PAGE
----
Survivor humor: Nothing if not dark.
There is a lot I could unpack about the newest leg of my martial arts journey. The joy of finding a new teacher, colleague and friend with whom to learn. The humility of knowing he was seven years old the first time I stepped into a dojo. The insatiable curiosity I have about the art, a curiosity that is not satisfied by questions but by action, by trying again and again each new move until I can understand in a way that is wordless and sightless and deep in the body.
The novelty of wrestling with boys, after twenty three years of training only with women, of choosing only women as intimate partners. The strangeness of their clean hard bodies, of coming home smelling like aftershave. So different from training with earnest separatist women whose bodies are like my own, who speak feminism and smell vaguely of compost.
Not just the fact but the way that these men are bigger than me: not longer or softer as the larger women were, but simply more massive. Their arms and necks and shoulders incomprehensibly bulky with muscle.
When my new teacher says, “Brace your head against my chest,” it is, without exaggeration, exactly like placing my head against a wall.
The exhilaration of training hard: the effort it takes to flip myself and my training partner over and over. The bruises on my shoulders from driving myself into the mat. I won’t find them until the next day when my daughter bumps her bony noggin against me.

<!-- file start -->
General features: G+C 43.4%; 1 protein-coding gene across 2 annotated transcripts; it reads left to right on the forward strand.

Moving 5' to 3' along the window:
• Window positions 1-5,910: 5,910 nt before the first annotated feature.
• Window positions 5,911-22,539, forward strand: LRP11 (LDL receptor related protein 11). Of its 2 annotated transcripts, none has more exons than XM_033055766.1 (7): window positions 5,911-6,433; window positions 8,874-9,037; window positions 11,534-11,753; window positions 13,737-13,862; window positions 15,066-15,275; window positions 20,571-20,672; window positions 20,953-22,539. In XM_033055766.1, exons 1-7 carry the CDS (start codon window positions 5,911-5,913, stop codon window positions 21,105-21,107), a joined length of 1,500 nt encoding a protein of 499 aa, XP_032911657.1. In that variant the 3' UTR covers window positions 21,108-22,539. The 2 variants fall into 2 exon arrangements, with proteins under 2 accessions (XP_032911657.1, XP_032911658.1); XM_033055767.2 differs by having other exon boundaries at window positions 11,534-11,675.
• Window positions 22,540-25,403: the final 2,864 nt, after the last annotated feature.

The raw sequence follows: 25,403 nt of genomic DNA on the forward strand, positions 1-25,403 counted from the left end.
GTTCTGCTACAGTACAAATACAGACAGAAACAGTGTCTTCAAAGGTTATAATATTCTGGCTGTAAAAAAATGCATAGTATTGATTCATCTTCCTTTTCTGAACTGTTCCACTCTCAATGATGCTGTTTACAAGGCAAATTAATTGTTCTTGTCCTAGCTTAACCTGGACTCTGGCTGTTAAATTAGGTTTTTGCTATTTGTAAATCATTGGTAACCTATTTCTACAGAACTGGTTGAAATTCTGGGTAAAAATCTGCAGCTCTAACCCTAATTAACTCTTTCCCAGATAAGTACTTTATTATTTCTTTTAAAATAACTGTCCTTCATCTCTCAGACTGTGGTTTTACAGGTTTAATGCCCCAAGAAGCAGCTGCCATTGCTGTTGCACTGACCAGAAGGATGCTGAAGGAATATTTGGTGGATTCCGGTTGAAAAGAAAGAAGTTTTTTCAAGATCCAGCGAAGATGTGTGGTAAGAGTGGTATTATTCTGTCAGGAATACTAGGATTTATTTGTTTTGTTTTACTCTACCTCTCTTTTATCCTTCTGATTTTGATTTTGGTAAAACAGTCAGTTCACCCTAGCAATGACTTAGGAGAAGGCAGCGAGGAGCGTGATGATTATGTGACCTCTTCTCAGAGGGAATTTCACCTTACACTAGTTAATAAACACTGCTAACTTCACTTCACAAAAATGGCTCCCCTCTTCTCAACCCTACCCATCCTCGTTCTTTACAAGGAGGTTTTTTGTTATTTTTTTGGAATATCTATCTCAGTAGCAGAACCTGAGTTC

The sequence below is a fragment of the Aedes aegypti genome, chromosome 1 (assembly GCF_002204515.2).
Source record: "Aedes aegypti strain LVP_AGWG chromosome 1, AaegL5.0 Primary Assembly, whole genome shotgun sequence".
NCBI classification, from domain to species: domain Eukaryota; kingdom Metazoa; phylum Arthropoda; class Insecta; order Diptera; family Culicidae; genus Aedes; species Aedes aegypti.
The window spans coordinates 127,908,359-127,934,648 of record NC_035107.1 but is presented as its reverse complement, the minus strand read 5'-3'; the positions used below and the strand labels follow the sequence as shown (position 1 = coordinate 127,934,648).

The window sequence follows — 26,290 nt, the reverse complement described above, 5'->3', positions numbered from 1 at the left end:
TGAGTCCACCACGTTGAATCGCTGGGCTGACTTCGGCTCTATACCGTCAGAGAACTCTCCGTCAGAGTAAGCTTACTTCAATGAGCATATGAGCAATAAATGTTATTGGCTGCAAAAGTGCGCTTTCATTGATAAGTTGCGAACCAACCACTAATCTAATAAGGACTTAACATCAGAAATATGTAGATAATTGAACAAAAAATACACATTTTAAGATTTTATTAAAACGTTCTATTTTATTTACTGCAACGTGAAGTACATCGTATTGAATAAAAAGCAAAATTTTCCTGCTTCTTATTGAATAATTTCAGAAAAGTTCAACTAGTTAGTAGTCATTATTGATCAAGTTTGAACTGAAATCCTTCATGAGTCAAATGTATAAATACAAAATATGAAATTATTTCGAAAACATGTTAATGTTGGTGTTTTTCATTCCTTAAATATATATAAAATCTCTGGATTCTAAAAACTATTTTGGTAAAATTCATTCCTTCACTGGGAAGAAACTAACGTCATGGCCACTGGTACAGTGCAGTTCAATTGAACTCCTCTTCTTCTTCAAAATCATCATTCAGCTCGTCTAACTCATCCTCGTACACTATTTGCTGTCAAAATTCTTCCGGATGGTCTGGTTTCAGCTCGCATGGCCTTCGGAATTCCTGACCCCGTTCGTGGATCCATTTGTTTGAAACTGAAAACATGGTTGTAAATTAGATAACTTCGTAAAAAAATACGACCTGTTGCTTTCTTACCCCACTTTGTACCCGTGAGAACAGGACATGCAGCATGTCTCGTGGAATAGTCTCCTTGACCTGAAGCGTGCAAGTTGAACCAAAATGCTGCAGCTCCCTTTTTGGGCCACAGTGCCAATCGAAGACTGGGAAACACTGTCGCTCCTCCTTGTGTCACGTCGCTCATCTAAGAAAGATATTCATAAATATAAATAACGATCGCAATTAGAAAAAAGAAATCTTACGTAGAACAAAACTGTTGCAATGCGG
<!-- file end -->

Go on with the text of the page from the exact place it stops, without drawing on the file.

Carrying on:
The play, the surrender, the feeling of sudden powerlessness when he tackles me, takes me backwards out of my own center of gravity to start the exercise, the giddiness of falling.
And the flare of anger that comes in the middle of the game, in the middle of technique and trust, in the middle of camaraderie and curiosity. The moment I am furious that for girls it can never be only a game. The moment when in the middle of playing I am no longer among friends. I am every woman ever forced backwards out of her center, every woman tackled and powerless and falling.
The moment I need every moment of those twenty-three years of training to pull me back to this room. Afternoon sun slanting on the hardwood, mats of red and blue, aftershave, instructions. Brace, bridge, roll, pin. Breath.
The moment I remember that my body is a safe place for me.
The moment I know that the skill of finding my way back is every bit as much an art and a triumph as the throw I am learning.
So it happened that my teacher gave us, as our final move, a pin that he called “bicep control.” I watched him demonstrate it with my training partner and something in me smirked. I thought about my tiny hands on their mighty arms, of how insubstantial I am as an attacker to any of the men, how they send me flying.
There is an expression of startled gratitude that I know well. I have seen it on the faces of countless women who I have taught to break a board or release a grab. It says with childlike glee, “I did that!” and with astonishment, “I can’t believe that just happened!” and with great and tender emotion, “Thank you.”
I know that was the look on my face when that pin worked.
There are so many ways we help each other in this world. We boost each other up, we carry each other through the rough patches, we are each other’s safe places. But when someone can give us our own power, can see a strength and hand it to us, saying, “I think this is yours,” it is the profoundest kind of help.
It is a gift.
It is a blessing.
It is grace.